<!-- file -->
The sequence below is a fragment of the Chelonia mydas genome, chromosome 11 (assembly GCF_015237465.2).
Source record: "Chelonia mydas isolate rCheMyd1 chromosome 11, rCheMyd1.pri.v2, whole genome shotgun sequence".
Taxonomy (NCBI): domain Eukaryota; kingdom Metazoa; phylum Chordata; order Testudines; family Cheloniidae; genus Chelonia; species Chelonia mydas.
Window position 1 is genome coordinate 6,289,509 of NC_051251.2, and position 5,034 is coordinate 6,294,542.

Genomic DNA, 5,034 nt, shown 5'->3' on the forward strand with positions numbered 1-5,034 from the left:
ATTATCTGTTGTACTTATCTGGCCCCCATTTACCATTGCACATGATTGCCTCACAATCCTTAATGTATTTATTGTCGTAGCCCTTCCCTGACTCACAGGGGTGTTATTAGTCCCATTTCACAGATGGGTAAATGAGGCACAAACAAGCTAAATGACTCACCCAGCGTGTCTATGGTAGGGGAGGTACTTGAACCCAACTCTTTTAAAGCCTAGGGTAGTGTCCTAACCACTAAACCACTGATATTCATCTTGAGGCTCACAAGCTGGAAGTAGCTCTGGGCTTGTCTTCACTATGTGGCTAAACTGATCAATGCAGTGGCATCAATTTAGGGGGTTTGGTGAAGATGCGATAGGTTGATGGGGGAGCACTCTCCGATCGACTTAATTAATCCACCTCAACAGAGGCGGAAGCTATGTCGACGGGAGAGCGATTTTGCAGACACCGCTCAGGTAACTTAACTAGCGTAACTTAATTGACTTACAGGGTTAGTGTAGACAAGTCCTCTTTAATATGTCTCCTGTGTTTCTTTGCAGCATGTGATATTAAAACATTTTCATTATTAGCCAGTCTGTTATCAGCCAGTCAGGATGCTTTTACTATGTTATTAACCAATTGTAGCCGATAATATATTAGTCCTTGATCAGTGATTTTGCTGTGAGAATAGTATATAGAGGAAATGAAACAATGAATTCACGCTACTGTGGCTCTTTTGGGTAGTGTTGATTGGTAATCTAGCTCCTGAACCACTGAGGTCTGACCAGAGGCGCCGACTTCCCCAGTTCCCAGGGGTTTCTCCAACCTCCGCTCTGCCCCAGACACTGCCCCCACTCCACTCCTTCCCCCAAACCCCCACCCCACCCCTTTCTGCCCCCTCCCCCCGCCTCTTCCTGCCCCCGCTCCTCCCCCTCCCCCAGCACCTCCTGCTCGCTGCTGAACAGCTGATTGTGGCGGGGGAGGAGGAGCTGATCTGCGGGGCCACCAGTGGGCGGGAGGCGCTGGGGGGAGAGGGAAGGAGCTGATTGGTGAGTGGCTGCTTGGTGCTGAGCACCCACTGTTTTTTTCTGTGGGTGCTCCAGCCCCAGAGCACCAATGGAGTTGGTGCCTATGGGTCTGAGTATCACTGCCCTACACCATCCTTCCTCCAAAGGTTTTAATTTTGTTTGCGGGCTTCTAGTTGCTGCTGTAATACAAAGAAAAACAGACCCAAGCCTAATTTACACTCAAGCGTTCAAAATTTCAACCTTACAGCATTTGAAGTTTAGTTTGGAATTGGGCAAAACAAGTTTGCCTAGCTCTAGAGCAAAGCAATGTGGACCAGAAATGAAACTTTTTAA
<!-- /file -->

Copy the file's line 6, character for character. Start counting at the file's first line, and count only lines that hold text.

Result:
ATTATCTGTTGTACTTATCTGGCCCCCATTTACCATTGCACATGATTGCCTCACAATCCTTAATGTATTTATTGTCGTAGCCCTTCCCTGACTCACAGGGGTGTTATTAGTCCCATTTCACAGATGGGTAAATGAGGCACAAACAAGCTAAATGACTCACCCAGCGTGTCTATGGTAGGGGAGGTACTTGAACCCAACTCTTTTAAAGCCTAGGGTAGTGTCCTAACCACTAAACCACTGATATTCATCTTGAGGCTCACAAGCTGGAAGTAGCTCTGGGCTTGTCTTCACTATGTGGCTAAACTGATCAATGCAGTGGCATCAATTTAGGGGGTTTGGTGAAGATGCGATAGGTTGATGGGGGAGCACTCTCCGATCGACTTAATTAATCCACCTCAACAGAGGCGGAAGCTATGTCGACGGGAGAGCGATTTTGCAGACACCGCTCAGGTAACTTAACTAGCGTAACTTAATTGACTTACAGGGTTAGTGTAGACAAGTCCTCTTTAATATGTCTCCTGTGTTTCTTTGCAGCATGTGATATTAAAACATTTTCATTATTAGCCAGTCTGTTATCAGCCAGTCAGGATGCTTTTACTATGTTATTAACCAATTGTAGCCGATAATATATTAGTCCTTGATCAGTGATTTTGCTGTGAGAATAGTATATAGAGGAAATGAAACAATGAATTCACGCTACTGTGGCTCTTTTGGGTAGTGTTGATTGGTAATCTAGCTCCTGAACCACTGAGGTCTGACCAGAGGCGCCGACTTCCCCAGTTCCCAGGGGTTTCTCCAACCTCCGCTCTGCCCCAGACACTGCCCCCACTCCACTCCTTCCCCCAAACCCCCACCCCACCCCTTTCTGCCCCCTCCCCCCGCCTCTTCCTGCCCCCGCTCCTCCCCCTCCCCCAGCACCTCCTGCTCGCTGCTGAACAGCTGATTGTGGCGGGGGAGGAGGAGCTGATCTGCGGGGCCACCAGTGGGCGGGAGGCGCTGGGGGGAGAGGGAAGGAGCTGATTGGTGAGTGGCTGCTTGGTGCTGAGCACCCACTGTTTTTTTCTGTGGGTGCTCCAGCCCCAGAGCACCAATGGAGTTGGTGCCTATGGGTCTGAGTATCACTGCCCTACACCATCCTTCCTCCAAAGGTTTTAATTTTGTTTGCGGGCTTCTAGTTGCTGCTGTAATACAAAGAAAAACAGACCCAAGCCTAATTTACACTCAAGCGTTCAAAATTTCAACCTTACAGCATTTGAAGTTTAGTTTGGAATTGGGCAAAACAAGTTTGCCTAGCTCTAGAGCAAAGCAATGTGGACCAGAAATGAAACTTTTTAA